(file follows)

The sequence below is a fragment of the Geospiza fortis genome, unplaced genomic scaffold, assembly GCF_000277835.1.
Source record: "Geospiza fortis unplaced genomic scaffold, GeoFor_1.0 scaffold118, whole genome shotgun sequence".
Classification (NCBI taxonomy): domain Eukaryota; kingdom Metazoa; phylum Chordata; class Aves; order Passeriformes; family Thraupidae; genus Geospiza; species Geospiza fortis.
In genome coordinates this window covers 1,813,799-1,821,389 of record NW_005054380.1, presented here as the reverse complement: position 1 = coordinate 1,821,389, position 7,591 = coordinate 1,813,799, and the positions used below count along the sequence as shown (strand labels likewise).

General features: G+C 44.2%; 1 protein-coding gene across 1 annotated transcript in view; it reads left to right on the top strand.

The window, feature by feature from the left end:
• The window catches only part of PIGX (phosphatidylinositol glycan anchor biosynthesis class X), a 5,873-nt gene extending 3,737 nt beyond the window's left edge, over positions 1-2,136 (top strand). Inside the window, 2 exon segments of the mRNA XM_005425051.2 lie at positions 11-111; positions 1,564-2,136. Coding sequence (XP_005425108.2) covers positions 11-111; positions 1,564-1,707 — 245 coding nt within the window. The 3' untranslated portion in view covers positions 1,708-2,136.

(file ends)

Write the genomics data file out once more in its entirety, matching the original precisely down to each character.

The sequence below is a fragment of the Geospiza fortis genome, unplaced genomic scaffold, assembly GCF_000277835.1.
Source record: "Geospiza fortis unplaced genomic scaffold, GeoFor_1.0 scaffold118, whole genome shotgun sequence".
Classification (NCBI taxonomy): domain Eukaryota; kingdom Metazoa; phylum Chordata; class Aves; order Passeriformes; family Thraupidae; genus Geospiza; species Geospiza fortis.
In genome coordinates this window covers 1,813,799-1,821,389 of record NW_005054380.1, presented here as the reverse complement: position 1 = coordinate 1,821,389, position 7,591 = coordinate 1,813,799, and the positions used below count along the sequence as shown (strand labels likewise).

General features: G+C 44.2%; 1 protein-coding gene across 1 annotated transcript in view; it reads left to right on the top strand.

The window, feature by feature from the left end:
• The window catches only part of PIGX (phosphatidylinositol glycan anchor biosynthesis class X), a 5,873-nt gene extending 3,737 nt beyond the window's left edge, over positions 1-2,136 (top strand). Inside the window, 2 exon segments of the mRNA XM_005425051.2 lie at positions 11-111; positions 1,564-2,136. Coding sequence (XP_005425108.2) covers positions 11-111; positions 1,564-1,707 — 245 coding nt within the window. The 3' untranslated portion in view covers positions 1,708-2,136.